our belief that we will be in compliance with the terms of the existing credit agreement, as amended, in the future;
our tax and accounting estimates and estimates regarding any potential operational cost savings as a result of our decision to cease the VorTeq commercialization efforts;
our belief that we expect to utilize all of our net operating loss (“NOL”) carryforwards in fiscal year 2022 due to our projected income exceeding the amount of NOL carryforwards;
our expectation that we will be able to enforce our intellectual property (“IP”) rights;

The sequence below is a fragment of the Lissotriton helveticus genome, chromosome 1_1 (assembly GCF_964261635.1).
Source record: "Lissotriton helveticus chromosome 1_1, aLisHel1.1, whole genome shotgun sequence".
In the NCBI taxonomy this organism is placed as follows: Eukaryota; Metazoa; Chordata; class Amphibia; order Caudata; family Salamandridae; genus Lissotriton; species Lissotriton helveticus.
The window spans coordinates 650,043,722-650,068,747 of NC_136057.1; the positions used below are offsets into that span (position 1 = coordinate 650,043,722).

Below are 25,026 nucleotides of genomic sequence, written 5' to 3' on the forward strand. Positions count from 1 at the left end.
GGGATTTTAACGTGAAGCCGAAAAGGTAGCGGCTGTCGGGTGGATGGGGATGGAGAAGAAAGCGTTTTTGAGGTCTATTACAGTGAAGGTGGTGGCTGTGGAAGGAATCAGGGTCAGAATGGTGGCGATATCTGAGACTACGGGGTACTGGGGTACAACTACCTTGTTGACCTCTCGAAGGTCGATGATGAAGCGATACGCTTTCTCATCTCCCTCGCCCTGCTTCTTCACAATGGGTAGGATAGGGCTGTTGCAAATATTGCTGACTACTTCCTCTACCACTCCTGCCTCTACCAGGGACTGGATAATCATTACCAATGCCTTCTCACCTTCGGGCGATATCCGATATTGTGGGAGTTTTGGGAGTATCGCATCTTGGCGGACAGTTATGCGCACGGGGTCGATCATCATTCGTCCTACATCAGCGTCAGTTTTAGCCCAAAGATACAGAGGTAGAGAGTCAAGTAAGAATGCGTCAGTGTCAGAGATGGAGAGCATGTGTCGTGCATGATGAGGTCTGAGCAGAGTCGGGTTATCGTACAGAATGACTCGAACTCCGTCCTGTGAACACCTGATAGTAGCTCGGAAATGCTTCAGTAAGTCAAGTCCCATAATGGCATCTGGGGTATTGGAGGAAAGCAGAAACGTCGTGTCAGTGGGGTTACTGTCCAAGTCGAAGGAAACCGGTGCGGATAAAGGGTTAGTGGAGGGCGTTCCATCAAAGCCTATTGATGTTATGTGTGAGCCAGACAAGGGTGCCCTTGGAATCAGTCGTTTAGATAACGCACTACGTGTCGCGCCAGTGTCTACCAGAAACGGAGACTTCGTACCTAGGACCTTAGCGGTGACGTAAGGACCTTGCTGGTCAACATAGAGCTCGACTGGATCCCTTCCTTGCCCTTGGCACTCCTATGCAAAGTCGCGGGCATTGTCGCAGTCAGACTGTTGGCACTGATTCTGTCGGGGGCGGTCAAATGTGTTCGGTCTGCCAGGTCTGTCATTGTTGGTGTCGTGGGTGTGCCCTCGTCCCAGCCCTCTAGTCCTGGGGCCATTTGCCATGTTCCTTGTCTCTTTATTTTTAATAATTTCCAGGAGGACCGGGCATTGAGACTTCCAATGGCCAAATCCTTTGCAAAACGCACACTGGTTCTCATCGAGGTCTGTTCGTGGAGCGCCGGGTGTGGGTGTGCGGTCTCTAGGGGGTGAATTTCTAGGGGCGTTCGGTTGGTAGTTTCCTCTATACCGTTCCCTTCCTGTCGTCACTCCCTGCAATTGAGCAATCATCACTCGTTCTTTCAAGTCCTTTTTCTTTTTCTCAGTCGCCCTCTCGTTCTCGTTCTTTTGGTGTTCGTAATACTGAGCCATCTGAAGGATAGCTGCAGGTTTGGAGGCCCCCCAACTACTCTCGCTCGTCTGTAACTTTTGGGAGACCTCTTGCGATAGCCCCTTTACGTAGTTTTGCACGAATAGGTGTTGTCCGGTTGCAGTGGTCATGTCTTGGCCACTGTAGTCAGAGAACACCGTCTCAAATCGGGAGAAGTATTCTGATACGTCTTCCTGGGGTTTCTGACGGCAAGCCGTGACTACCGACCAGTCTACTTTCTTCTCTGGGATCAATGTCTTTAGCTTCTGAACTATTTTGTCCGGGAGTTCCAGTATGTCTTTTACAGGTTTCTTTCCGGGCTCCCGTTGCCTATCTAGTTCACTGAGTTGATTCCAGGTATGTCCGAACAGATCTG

our expectation that the adoption of new accounting standards will not have a material impact on our financial position or results of operations;
our share repurchase program will result in repurchases of our common stock or enhance long term stockholder value;
the impact of changes in internal control over financial reporting; and
other factors disclosed under the MD&A and Part I, Item 3, “Quantitative and Qualitative Disclosures about Market Risk,” and elsewhere in this Form 10-Q.